The illustration on Wolfram's page claims to present a uniquely colorable, triangle-free graph. However, this seems to be blatantly false: the graph has a symmetry with respect to a reflection through the horizontal axis, and we can use this symmetry to construct a new colouring not isomorphic to the original one.

Am I missing something obvious here, or is the illustration simply wrong? If it's the latter, what is a simple example of a triangle-free, uniquely 3-colourable graph?

enter image description here

  • 2
    $\begingroup$ My graph theory is weak, and as such it is not obvious to me why the reflective symmetry should guarantee a coloring not isomorphic to the original one. Can you elaborate just a bit or provide a reference? $\endgroup$
    – J. Loreaux
    Jul 10, 2015 at 14:09
  • $\begingroup$ @J.Loreaux As defined by Wolfram (and I think this is the usual definition) two colourings are distinct if they give a different partition (see the linked page, first definition). $\endgroup$ Jul 10, 2015 at 14:22
  • 1
    $\begingroup$ Has anyone informed the website maintainers about the error? $\endgroup$
    – Mark S.
    Jul 11, 2015 at 0:02
  • $\begingroup$ @MarkS. I just did. $\endgroup$ Jul 11, 2015 at 8:09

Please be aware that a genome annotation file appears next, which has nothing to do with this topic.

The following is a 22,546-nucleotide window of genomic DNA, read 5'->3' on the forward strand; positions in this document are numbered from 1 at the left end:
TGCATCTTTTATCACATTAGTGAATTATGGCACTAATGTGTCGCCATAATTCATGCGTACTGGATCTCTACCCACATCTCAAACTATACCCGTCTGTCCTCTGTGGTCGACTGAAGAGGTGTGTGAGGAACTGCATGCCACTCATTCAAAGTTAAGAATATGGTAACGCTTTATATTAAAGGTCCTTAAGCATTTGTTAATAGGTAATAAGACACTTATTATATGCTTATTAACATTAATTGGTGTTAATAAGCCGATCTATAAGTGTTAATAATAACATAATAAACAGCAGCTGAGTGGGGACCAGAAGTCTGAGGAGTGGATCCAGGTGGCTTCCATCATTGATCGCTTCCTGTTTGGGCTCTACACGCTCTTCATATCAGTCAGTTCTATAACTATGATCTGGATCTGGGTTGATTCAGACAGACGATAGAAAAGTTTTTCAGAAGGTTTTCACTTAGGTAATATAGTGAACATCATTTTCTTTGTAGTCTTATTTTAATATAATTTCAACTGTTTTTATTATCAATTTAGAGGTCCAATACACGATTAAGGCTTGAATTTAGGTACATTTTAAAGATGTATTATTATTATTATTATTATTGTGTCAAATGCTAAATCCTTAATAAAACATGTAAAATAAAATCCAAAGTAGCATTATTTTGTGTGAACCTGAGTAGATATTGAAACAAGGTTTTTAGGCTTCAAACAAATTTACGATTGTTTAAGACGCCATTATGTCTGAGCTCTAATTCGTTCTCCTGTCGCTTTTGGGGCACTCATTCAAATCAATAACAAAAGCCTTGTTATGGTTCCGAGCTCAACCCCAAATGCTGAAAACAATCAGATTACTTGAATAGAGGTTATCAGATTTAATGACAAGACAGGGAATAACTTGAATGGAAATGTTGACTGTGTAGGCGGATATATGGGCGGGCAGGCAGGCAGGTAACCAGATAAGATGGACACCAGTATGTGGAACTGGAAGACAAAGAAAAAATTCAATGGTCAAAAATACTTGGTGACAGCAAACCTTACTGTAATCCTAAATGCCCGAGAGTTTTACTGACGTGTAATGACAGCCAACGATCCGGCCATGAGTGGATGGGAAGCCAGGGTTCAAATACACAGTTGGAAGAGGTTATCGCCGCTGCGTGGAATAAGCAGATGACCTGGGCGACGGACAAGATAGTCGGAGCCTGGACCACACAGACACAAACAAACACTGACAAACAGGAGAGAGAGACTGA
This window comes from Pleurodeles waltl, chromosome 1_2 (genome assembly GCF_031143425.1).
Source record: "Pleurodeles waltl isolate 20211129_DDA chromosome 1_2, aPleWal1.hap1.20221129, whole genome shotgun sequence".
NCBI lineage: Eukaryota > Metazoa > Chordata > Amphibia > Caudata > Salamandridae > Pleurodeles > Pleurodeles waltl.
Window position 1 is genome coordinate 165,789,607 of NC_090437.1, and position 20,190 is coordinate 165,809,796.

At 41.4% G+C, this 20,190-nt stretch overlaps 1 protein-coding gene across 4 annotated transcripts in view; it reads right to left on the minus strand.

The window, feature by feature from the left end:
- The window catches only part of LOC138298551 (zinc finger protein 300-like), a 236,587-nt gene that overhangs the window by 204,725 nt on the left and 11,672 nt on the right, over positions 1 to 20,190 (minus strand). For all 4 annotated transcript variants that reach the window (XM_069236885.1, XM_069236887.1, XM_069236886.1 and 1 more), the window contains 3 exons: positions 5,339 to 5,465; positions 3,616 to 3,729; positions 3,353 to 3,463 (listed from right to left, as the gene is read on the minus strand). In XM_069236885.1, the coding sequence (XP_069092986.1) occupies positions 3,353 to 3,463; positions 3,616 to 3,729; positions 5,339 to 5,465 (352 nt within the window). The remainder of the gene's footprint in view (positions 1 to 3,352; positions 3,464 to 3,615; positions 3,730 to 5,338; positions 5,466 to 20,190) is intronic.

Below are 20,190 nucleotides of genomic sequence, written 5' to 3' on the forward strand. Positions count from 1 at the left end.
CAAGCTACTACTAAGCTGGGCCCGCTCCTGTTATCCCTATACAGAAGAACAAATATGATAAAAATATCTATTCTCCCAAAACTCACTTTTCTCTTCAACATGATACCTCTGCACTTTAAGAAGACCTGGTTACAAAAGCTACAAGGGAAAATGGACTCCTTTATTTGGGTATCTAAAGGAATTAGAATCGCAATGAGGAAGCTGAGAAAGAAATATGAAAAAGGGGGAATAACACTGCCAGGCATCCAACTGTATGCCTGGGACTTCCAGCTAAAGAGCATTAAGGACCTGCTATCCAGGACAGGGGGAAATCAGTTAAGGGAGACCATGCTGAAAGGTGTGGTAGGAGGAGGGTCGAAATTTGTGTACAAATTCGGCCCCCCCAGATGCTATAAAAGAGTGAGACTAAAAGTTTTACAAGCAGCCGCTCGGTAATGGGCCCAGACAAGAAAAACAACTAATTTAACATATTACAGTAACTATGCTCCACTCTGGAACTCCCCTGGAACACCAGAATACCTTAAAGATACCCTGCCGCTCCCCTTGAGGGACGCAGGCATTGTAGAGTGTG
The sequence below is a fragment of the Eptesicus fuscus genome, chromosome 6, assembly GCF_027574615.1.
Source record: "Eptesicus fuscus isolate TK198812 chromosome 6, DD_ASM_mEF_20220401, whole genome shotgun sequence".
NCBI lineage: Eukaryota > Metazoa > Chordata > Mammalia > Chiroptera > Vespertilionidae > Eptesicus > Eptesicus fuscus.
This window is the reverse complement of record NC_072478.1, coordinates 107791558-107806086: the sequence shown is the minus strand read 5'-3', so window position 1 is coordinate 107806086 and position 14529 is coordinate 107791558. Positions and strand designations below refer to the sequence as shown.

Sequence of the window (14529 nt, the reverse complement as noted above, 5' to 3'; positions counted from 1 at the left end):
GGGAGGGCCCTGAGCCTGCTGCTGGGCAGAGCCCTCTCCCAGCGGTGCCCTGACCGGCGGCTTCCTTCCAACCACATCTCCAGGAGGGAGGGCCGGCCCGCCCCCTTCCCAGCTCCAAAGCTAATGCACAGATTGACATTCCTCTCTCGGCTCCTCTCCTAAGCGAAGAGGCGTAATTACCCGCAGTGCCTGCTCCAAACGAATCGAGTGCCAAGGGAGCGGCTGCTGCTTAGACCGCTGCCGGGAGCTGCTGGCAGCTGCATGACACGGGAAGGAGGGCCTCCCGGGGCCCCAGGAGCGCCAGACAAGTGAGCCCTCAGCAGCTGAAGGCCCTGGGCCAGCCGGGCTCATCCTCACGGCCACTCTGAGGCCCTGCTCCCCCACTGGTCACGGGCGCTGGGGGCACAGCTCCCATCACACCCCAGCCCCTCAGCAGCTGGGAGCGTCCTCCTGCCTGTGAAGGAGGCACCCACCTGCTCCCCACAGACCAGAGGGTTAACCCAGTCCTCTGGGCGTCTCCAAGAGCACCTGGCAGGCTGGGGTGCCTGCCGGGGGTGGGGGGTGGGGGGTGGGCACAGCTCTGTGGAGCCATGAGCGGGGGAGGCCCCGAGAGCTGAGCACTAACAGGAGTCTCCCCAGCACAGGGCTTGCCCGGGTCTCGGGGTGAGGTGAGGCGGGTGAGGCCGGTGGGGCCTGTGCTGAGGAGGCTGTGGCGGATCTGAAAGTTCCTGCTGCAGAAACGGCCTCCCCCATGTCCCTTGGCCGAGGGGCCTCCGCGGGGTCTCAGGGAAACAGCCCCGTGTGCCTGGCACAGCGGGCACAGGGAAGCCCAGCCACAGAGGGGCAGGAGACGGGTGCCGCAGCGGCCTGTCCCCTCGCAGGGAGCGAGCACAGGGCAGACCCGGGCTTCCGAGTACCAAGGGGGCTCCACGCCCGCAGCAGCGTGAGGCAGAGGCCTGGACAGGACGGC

• 1
    $\begingroup$ @DavidRicherby: The issue is not left-right symmetry, but up-down symmetry. The right-left symmetry is indeed harmless. $\endgroup$ Jul 11, 2015 at 12:23

1 Answer 1


Yes, Wolfram is wrong in this case. I just checked the archives of the Journal of Combinatorial Theory (where the erratum to the paper in question is published) and the two top vertices are supposed to be connected by an edge.

I cannot provide a link because it requires a login, and I was able to log in through my university's subscription to the journal.

Graph with added line

  • $\begingroup$ This would seem to work. Thanks! $\endgroup$ Jul 10, 2015 at 14:24
  • $\begingroup$ You're welcome! $\endgroup$
    – n55
    Jul 10, 2015 at 14:25
  • 3
    $\begingroup$ I assume you mean the articles doi:10.1016/S0021-9800(70)80027-8 and doi:10.1016/S0021-9800(69)80086-4. They seem to be freely accessible. (They are marked as Open Archive.) $\endgroup$ Jul 11, 2015 at 8:59
  • $\begingroup$ Wow, I didn't see that... Thanks for letting me know! $\endgroup$
    – n55
    Jul 11, 2015 at 15:59

Your Answer

By clicking “Post Your Answer”, you agree to our terms of service, privacy policy and cookie policy

Not the answer you're looking for? Browse other questions tagged or ask your own question.